Hudson, a little boy with big challenges

From News Leader:

1-year-old born with Down syndrome, health problems is thriving now

Jordan and Rachel Heinz with their son Hudson. Hudson,1, was born with several health problems and has endured three surgeries, but is thriving today. They consider him a blessing and miracle.
Jordan and Rachel Heinz with their son Hudson. Hudson,1, was born with several health problems and has endured three surgeries, but is thriving today. They consider him a blessing and miracle.

There was no reason for Rachel Heinz to get genetic testing during her pregnancy.

As a healthy 25-year-old, she wasn’t high risk, and her chance of having a child with Down syndrome was 1 in 1,000.

Her chance of having a baby with Hirschsprung’s disease was 1 in 5,000.

And the chance of having a baby with ventricular septal defect, or a hole in the heart, was about 1 in 500.

But when Hudson Heinz was born on Oct. 26, 2011, he had all these conditions. Within 24 hours of giving birth, first-time parents Rachel and Jordan Heinz found themselves absorbing waves of shocking diagnosis, fighting for their son and discovering a love and strength they didn’t know they had.

“Jordan and I faced everything as a team and that got us through it. When we saw (Hudson) for the first time, we fell in love with him instantly. When we looked at him, and still when we look at him, we never saw him differently. I’m so proud of him,” Rachel said.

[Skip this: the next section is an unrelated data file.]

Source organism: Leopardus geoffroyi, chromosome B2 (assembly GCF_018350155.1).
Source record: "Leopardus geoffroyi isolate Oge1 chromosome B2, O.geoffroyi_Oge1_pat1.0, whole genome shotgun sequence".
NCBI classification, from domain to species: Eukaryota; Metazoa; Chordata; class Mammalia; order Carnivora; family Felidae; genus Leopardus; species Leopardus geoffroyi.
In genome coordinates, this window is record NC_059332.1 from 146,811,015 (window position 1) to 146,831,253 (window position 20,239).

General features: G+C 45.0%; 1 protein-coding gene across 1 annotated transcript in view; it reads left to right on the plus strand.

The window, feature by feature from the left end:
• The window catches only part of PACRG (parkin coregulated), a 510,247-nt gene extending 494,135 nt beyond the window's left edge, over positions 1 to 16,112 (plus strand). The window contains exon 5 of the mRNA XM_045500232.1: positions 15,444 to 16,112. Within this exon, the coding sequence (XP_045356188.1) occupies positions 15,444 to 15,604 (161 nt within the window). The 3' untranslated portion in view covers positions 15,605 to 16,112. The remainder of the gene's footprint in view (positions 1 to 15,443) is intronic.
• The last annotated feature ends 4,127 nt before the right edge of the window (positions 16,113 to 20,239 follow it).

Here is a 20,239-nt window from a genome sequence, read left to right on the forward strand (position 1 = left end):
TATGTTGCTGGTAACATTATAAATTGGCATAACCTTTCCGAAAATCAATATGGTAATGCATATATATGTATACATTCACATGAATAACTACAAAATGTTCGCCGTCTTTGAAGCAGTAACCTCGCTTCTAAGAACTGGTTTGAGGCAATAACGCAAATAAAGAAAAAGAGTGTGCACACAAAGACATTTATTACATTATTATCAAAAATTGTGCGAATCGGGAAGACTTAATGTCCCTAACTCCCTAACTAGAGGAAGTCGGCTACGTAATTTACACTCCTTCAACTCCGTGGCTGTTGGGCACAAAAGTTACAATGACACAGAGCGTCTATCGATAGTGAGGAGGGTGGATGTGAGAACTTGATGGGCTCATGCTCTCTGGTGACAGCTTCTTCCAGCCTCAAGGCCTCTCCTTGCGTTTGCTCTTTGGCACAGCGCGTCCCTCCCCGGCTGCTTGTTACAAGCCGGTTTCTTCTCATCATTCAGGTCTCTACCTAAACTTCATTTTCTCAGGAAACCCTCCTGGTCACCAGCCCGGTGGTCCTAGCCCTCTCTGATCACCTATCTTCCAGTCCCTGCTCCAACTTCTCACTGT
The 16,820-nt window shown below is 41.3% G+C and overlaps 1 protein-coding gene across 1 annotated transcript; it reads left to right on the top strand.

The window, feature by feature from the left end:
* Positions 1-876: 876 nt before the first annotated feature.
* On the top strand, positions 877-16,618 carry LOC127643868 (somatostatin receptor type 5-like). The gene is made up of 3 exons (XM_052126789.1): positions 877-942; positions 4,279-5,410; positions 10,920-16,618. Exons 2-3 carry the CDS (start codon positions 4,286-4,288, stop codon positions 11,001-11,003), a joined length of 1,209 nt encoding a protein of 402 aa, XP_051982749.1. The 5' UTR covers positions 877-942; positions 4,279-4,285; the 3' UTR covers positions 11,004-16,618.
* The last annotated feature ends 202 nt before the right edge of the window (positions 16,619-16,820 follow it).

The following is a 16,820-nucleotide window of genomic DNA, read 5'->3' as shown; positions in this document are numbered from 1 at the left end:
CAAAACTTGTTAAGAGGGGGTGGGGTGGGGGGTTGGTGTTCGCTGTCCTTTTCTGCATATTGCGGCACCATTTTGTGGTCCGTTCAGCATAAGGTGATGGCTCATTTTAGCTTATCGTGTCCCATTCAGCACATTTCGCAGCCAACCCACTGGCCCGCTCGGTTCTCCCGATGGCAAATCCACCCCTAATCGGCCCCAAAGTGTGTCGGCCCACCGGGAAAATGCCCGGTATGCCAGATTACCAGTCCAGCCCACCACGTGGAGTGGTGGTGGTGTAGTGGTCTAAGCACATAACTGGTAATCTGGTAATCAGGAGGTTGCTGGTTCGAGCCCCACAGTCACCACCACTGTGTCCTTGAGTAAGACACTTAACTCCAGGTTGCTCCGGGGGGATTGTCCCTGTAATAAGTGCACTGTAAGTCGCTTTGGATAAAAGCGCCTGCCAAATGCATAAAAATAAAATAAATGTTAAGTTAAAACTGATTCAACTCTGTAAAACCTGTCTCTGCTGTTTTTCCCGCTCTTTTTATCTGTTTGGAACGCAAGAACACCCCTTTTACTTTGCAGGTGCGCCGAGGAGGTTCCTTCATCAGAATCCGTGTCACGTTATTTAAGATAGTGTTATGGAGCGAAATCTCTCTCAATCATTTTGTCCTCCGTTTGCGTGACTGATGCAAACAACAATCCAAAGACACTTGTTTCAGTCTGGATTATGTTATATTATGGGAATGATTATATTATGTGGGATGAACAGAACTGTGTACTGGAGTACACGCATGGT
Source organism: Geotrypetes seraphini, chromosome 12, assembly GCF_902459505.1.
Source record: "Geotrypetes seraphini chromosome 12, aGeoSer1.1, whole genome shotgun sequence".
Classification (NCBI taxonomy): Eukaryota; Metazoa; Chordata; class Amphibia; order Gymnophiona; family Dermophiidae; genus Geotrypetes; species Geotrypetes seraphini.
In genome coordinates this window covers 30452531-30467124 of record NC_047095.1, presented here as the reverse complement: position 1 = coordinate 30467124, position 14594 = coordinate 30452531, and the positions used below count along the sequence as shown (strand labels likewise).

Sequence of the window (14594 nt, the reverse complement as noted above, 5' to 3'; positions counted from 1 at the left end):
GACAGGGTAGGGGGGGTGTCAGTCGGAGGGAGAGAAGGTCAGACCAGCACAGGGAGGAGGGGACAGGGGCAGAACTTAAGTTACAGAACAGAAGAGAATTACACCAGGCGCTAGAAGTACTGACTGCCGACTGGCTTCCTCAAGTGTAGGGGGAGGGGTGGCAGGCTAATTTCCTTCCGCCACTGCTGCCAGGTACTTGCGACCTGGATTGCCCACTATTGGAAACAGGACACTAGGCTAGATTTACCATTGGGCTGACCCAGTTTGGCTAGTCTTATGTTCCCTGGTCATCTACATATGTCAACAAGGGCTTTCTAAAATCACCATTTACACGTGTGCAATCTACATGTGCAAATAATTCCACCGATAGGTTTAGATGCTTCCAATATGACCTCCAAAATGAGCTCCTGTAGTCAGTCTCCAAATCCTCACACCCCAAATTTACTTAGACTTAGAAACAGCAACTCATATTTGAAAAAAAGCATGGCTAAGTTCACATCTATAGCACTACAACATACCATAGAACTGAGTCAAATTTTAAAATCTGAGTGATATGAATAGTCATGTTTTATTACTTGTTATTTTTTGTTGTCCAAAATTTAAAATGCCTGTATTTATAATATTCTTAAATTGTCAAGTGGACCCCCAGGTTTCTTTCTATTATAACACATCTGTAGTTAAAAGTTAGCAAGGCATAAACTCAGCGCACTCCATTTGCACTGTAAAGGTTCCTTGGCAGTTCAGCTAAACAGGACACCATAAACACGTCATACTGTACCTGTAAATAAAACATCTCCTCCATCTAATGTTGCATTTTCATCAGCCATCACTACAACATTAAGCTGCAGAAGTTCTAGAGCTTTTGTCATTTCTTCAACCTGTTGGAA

Hudson has been nothing but a blessing, said Jordan.

Physical therapist Susan Pon works with Hudson Heinz, a 1-year-old with Down syndrome, as his parents, Rachel and Jordan Heinz, try to entice him to crawl. Physical therapist Susan Pon works with Hudson Heinz, a 1-year-old with Down syndrome, as his parents, Rachel and Jordan Heinz, try to entice him to crawl. / Nathan Papes/News-Leader

Today, Hudson is thriving, thanks in large part to his parents’ constant devotion. They have tried to learn everything they can about his conditions, spend hours a day working with him and are constantly on the prowl for resources to help him. They hope to share what they’ve learned with other families.

“If there is a parent reading this and something unexpected happens (with their child) … it may be unexpected and scary and kind of overwhelming at first, but it all works out. It’s all about your attitude and perspective. Hudson gives us our perspective and attitude because we see what he’s gone through and how happy he is and how well he’s done,” Rachel said.

« The scariest thing »

The Heinzes brought Hudson home a year ago yesterday after he spent five weeks in Neonatal Intensive Care, first in Springfield, then in St. Louis. Read all.

 

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